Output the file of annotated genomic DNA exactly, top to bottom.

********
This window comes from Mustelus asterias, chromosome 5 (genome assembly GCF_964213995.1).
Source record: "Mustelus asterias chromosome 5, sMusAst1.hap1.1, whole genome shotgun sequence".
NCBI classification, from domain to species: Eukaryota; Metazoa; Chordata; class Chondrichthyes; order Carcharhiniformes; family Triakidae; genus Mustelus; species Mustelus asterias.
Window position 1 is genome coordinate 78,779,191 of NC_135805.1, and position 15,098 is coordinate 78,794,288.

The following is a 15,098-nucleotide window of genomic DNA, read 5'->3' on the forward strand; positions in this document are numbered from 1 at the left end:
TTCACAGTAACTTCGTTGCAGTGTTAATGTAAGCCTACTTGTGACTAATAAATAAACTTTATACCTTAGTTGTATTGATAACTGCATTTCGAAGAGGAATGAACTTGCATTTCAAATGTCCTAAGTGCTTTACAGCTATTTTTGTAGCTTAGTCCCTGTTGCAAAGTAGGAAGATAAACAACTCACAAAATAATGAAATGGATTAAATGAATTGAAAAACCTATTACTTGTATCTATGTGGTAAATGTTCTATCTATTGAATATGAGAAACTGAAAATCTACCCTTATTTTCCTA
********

This window comes from Mustelus asterias, chromosome 5 (genome assembly GCF_964213995.1).
Source record: "Mustelus asterias chromosome 5, sMusAst1.hap1.1, whole genome shotgun sequence".
NCBI classification, from domain to species: Eukaryota; Metazoa; Chordata; class Chondrichthyes; order Carcharhiniformes; family Triakidae; genus Mustelus; species Mustelus asterias.
Window position 1 is genome coordinate 78,779,191 of NC_135805.1, and position 15,098 is coordinate 78,794,288.

The following is a 15,098-nucleotide window of genomic DNA, read 5'->3' on the forward strand; positions in this document are numbered from 1 at the left end:
TTCACAGTAACTTCGTTGCAGTGTTAATGTAAGCCTACTTGTGACTAATAAATAAACTTTATACCTTAGTTGTATTGATAACTGCATTTCGAAGAGGAATGAACTTGCATTTCAAATGTCCTAAGTGCTTTACAGCTATTTTTGTAGCTTAGTCCCTGTTGCAAAGTAGGAAGATAAACAACTCACAAAATAATGAAATGGATTAAATGAATTGAAAAACCTATTACTTGTATCTATGTGGTAAATGTTCTATCTATTGAATATGAGAAACTGAAAATCTACCCTTATTTTCCTA